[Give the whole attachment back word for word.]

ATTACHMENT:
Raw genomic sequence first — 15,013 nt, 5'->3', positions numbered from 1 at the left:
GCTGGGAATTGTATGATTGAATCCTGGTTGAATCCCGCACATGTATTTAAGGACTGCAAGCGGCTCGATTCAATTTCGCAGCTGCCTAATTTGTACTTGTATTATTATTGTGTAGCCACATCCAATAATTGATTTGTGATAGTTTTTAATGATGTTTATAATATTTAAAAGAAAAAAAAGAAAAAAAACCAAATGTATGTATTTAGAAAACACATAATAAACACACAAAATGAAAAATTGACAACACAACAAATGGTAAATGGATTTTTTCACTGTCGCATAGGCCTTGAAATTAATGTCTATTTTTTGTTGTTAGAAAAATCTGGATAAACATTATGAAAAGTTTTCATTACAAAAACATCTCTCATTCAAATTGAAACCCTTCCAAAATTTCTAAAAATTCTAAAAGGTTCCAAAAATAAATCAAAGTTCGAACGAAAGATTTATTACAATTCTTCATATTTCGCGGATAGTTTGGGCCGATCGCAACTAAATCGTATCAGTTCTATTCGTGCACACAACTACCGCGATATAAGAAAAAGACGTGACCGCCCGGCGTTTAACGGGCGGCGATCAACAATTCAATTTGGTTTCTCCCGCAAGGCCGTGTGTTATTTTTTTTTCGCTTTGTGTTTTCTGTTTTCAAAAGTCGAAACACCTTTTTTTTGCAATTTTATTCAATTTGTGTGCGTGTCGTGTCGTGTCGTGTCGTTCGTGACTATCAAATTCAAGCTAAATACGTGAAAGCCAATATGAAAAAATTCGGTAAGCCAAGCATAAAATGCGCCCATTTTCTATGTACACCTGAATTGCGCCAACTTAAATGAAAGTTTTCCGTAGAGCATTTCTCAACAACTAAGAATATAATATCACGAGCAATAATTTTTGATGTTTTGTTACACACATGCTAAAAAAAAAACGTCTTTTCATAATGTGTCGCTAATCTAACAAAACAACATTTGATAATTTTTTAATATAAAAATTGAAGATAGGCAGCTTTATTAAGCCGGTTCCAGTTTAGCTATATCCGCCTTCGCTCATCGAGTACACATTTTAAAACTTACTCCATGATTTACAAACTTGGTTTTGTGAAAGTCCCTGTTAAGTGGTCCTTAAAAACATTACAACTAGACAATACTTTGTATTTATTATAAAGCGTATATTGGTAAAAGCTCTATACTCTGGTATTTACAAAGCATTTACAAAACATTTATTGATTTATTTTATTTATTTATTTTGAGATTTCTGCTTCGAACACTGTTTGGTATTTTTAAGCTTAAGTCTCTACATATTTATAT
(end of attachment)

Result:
Raw genomic sequence first — 15,013 nt, 5'->3', positions numbered from 1 at the left:
GCTGGGAATTGTATGATTGAATCCTGGTTGAATCCCGCACATGTATTTAAGGACTGCAAGCGGCTCGATTCAATTTCGCAGCTGCCTAATTTGTACTTGTATTATTATTGTGTAGCCACATCCAATAATTGATTTGTGATAGTTTTTAATGATGTTTATAATATTTAAAAGAAAAAAAAGAAAAAAAACCAAATGTATGTATTTAGAAAACACATAATAAACACACAAAATGAAAAATTGACAACACAACAAATGGTAAATGGATTTTTTCACTGTCGCATAGGCCTTGAAATTAATGTCTATTTTTTGTTGTTAGAAAAATCTGGATAAACATTATGAAAAGTTTTCATTACAAAAACATCTCTCATTCAAATTGAAACCCTTCCAAAATTTCTAAAAATTCTAAAAGGTTCCAAAAATAAATCAAAGTTCGAACGAAAGATTTATTACAATTCTTCATATTTCGCGGATAGTTTGGGCCGATCGCAACTAAATCGTATCAGTTCTATTCGTGCACACAACTACCGCGATATAAGAAAAAGACGTGACCGCCCGGCGTTTAACGGGCGGCGATCAACAATTCAATTTGGTTTCTCCCGCAAGGCCGTGTGTTATTTTTTTTTCGCTTTGTGTTTTCTGTTTTCAAAAGTCGAAACACCTTTTTTTTGCAATTTTATTCAATTTGTGTGCGTGTCGTGTCGTGTCGTGTCGTTCGTGACTATCAAATTCAAGCTAAATACGTGAAAGCCAATATGAAAAAATTCGGTAAGCCAAGCATAAAATGCGCCCATTTTCTATGTACACCTGAATTGCGCCAACTTAAATGAAAGTTTTCCGTAGAGCATTTCTCAACAACTAAGAATATAATATCACGAGCAATAATTTTTGATGTTTTGTTACACACATGCTAAAAAAAAAACGTCTTTTCATAATGTGTCGCTAATCTAACAAAACAACATTTGATAATTTTTTAATATAAAAATTGAAGATAGGCAGCTTTATTAAGCCGGTTCCAGTTTAGCTATATCCGCCTTCGCTCATCGAGTACACATTTTAAAACTTACTCCATGATTTACAAACTTGGTTTTGTGAAAGTCCCTGTTAAGTGGTCCTTAAAAACATTACAACTAGACAATACTTTGTATTTATTATAAAGCGTATATTGGTAAAAGCTCTATACTCTGGTATTTACAAAGCATTTACAAAACATTTATTGATTTATTTTATTTATTTATTTTGAGATTTCTGCTTCGAACACTGTTTGGTATTTTTAAGCTTAAGTCTCTACATATTTATAT